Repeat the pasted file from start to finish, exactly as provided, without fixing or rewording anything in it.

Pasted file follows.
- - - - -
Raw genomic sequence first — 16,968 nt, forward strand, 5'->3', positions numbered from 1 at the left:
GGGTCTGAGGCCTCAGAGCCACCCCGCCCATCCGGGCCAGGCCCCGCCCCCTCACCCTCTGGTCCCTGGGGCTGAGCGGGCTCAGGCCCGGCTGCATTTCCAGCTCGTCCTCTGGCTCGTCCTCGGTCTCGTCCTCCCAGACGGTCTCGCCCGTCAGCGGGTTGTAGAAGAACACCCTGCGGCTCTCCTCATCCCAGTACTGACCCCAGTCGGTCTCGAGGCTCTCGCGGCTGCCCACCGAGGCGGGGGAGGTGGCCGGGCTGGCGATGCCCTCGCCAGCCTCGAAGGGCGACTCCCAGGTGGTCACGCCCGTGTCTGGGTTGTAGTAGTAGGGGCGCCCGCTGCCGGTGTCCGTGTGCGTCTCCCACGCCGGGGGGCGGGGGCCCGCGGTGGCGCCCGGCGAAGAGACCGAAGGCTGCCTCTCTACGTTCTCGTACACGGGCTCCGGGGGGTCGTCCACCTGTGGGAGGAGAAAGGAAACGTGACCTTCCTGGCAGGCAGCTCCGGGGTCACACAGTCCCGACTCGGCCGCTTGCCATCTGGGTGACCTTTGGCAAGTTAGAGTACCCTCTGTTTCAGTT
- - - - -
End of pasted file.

Raw genomic sequence first — 16,968 nt, forward strand, 5'->3', positions numbered from 1 at the left:
GGGTCTGAGGCCTCAGAGCCACCCCGCCCATCCGGGCCAGGCCCCGCCCCCTCACCCTCTGGTCCCTGGGGCTGAGCGGGCTCAGGCCCGGCTGCATTTCCAGCTCGTCCTCTGGCTCGTCCTCGGTCTCGTCCTCCCAGACGGTCTCGCCCGTCAGCGGGTTGTAGAAGAACACCCTGCGGCTCTCCTCATCCCAGTACTGACCCCAGTCGGTCTCGAGGCTCTCGCGGCTGCCCACCGAGGCGGGGGAGGTGGCCGGGCTGGCGATGCCCTCGCCAGCCTCGAAGGGCGACTCCCAGGTGGTCACGCCCGTGTCTGGGTTGTAGTAGTAGGGGCGCCCGCTGCCGGTGTCCGTGTGCGTCTCCCACGCCGGGGGGCGGGGGCCCGCGGTGGCGCCCGGCGAAGAGACCGAAGGCTGCCTCTCTACGTTCTCGTACACGGGCTCCGGGGGGTCGTCCACCTGTGGGAGGAGAAAGGAAACGTGACCTTCCTGGCAGGCAGCTCCGGGGTCACACAGTCCCGACTCGGCCGCTTGCCATCTGGGTGACCTTTGGCAAGTTAGAGTACCCTCTGTTTCAGTT